Again and again throughout biblical history, God is partial to caring for the poor, the weak, and the outcast. Which is why, perhaps, Jesus’ response to the Syrophoenician woman takes us by surprise: “Let the children be fed first, for it is not fair to take the children’s food and throw it to the dogs” (Mark 7:24-37).
The Syrophoenician woman acts in faith. She engages Jesus with what she believes to be true about him: that through him God’s mercy will extend even to her. Despite the distinctions that separate them (including race, gender, and religion), she believes Jesus is a Saviour who has the power to heal all people and that she, although not a Jew, is a member of the household of God.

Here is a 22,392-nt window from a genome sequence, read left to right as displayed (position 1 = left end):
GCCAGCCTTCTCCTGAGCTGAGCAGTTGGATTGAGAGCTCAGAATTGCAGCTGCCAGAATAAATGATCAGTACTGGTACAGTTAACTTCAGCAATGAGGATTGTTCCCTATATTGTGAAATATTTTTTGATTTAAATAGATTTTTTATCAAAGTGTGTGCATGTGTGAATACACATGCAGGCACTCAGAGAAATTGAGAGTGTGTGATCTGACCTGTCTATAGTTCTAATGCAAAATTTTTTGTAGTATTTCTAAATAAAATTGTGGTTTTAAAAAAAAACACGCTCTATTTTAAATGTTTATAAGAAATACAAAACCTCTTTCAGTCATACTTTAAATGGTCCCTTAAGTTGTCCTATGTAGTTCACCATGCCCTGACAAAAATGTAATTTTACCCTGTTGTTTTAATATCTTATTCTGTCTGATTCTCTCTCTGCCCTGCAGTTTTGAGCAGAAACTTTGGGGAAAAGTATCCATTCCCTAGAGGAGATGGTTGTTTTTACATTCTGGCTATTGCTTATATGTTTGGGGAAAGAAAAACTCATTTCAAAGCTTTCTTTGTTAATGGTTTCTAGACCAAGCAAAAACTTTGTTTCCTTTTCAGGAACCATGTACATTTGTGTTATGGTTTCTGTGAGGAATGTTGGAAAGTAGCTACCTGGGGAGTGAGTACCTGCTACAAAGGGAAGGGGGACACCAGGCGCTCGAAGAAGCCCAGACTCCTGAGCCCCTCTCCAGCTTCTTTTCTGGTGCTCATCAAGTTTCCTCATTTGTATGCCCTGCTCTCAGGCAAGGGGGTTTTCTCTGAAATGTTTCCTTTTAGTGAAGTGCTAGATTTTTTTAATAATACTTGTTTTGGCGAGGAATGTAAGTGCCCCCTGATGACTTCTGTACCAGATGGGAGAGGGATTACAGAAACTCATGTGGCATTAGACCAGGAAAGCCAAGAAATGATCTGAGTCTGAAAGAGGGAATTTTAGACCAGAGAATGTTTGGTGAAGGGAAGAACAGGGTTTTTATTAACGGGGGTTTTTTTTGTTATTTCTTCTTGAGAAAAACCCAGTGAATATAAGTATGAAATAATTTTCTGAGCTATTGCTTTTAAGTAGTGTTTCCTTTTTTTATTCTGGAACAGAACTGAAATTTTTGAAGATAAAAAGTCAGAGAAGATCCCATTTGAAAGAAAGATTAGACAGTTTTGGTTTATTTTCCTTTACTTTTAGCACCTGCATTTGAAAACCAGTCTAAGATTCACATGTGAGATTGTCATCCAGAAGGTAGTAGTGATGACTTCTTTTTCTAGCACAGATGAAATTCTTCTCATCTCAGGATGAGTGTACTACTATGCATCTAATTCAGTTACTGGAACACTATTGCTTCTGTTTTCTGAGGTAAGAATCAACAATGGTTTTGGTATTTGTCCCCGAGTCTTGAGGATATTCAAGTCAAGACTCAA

The second reading, from James, (which we are not reading in the service but you can read it here: James 2: 1-17) reminds hearers then and now that the Christian community’s actions are to be shaped by God’s partiality. God has chosen the poor to be rich in faith. While the world values the rich, the poor are God’s own treasure, made honoured guests and royal heirs through baptism. The community is called to a partiality based on God’s values, not the world’s.
"Love your neighbour as yourself"
The waters of baptism wash away all distinctions. Like streams breaking forth in the desert, these waters surprise us with mercy in unexpected places. These waters open our eyes, unstop our ears, and loose our tongues to see, hear, and speak God’s partiality for the poor, the weak, and the outcast. Baptized into Christ’s death and resurrection, the Spirit fills us with faith—a faith active in showing mercy that knows no limits.
Around the table, rich and poor, haughty and humble, all who gather receive a feast fit for the family of God. All are honoured and all are fed, because the Lord is the maker of them all.